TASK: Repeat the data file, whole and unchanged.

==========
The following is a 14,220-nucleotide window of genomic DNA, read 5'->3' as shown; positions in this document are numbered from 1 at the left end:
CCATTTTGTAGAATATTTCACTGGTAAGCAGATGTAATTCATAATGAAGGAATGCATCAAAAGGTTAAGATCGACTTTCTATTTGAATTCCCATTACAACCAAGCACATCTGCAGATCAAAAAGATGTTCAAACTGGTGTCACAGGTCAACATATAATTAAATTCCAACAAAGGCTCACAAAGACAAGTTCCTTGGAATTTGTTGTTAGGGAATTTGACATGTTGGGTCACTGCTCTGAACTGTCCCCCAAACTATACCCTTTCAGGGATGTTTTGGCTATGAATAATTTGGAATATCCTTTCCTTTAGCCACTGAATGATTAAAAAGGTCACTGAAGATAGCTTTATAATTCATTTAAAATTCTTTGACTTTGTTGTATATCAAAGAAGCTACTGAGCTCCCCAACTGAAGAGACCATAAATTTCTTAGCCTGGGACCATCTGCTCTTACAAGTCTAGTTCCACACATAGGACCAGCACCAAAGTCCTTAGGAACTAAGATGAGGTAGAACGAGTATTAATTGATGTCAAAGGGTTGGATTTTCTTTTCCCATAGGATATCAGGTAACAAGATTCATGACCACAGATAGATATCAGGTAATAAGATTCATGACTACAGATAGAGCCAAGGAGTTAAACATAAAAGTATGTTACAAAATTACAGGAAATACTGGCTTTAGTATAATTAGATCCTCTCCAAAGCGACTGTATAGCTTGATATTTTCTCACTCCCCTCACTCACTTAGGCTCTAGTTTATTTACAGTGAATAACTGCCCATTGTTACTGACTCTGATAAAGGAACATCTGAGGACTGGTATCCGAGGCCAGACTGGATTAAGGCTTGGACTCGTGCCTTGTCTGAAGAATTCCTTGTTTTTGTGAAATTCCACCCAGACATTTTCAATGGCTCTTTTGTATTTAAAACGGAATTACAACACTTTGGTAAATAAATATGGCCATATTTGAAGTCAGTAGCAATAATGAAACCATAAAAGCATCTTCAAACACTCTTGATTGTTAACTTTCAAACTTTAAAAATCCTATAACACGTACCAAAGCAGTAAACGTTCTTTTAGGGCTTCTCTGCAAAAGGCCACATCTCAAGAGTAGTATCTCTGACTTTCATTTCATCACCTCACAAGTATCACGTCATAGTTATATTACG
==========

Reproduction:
The following is a 14,220-nucleotide window of genomic DNA, read 5'->3' as shown; positions in this document are numbered from 1 at the left end:
CCATTTTGTAGAATATTTCACTGGTAAGCAGATGTAATTCATAATGAAGGAATGCATCAAAAGGTTAAGATCGACTTTCTATTTGAATTCCCATTACAACCAAGCACATCTGCAGATCAAAAAGATGTTCAAACTGGTGTCACAGGTCAACATATAATTAAATTCCAACAAAGGCTCACAAAGACAAGTTCCTTGGAATTTGTTGTTAGGGAATTTGACATGTTGGGTCACTGCTCTGAACTGTCCCCCAAACTATACCCTTTCAGGGATGTTTTGGCTATGAATAATTTGGAATATCCTTTCCTTTAGCCACTGAATGATTAAAAAGGTCACTGAAGATAGCTTTATAATTCATTTAAAATTCTTTGACTTTGTTGTATATCAAAGAAGCTACTGAGCTCCCCAACTGAAGAGACCATAAATTTCTTAGCCTGGGACCATCTGCTCTTACAAGTCTAGTTCCACACATAGGACCAGCACCAAAGTCCTTAGGAACTAAGATGAGGTAGAACGAGTATTAATTGATGTCAAAGGGTTGGATTTTCTTTTCCCATAGGATATCAGGTAACAAGATTCATGACCACAGATAGATATCAGGTAATAAGATTCATGACTACAGATAGAGCCAAGGAGTTAAACATAAAAGTATGTTACAAAATTACAGGAAATACTGGCTTTAGTATAATTAGATCCTCTCCAAAGCGACTGTATAGCTTGATATTTTCTCACTCCCCTCACTCACTTAGGCTCTAGTTTATTTACAGTGAATAACTGCCCATTGTTACTGACTCTGATAAAGGAACATCTGAGGACTGGTATCCGAGGCCAGACTGGATTAAGGCTTGGACTCGTGCCTTGTCTGAAGAATTCCTTGTTTTTGTGAAATTCCACCCAGACATTTTCAATGGCTCTTTTGTATTTAAAACGGAATTACAACACTTTGGTAAATAAATATGGCCATATTTGAAGTCAGTAGCAATAATGAAACCATAAAAGCATCTTCAAACACTCTTGATTGTTAACTTTCAAACTTTAAAAATCCTATAACACGTACCAAAGCAGTAAACGTTCTTTTAGGGCTTCTCTGCAAAAGGCCACATCTCAAGAGTAGTATCTCTGACTTTCATTTCATCACCTCACAAGTATCACGTCATAGTTATATTACG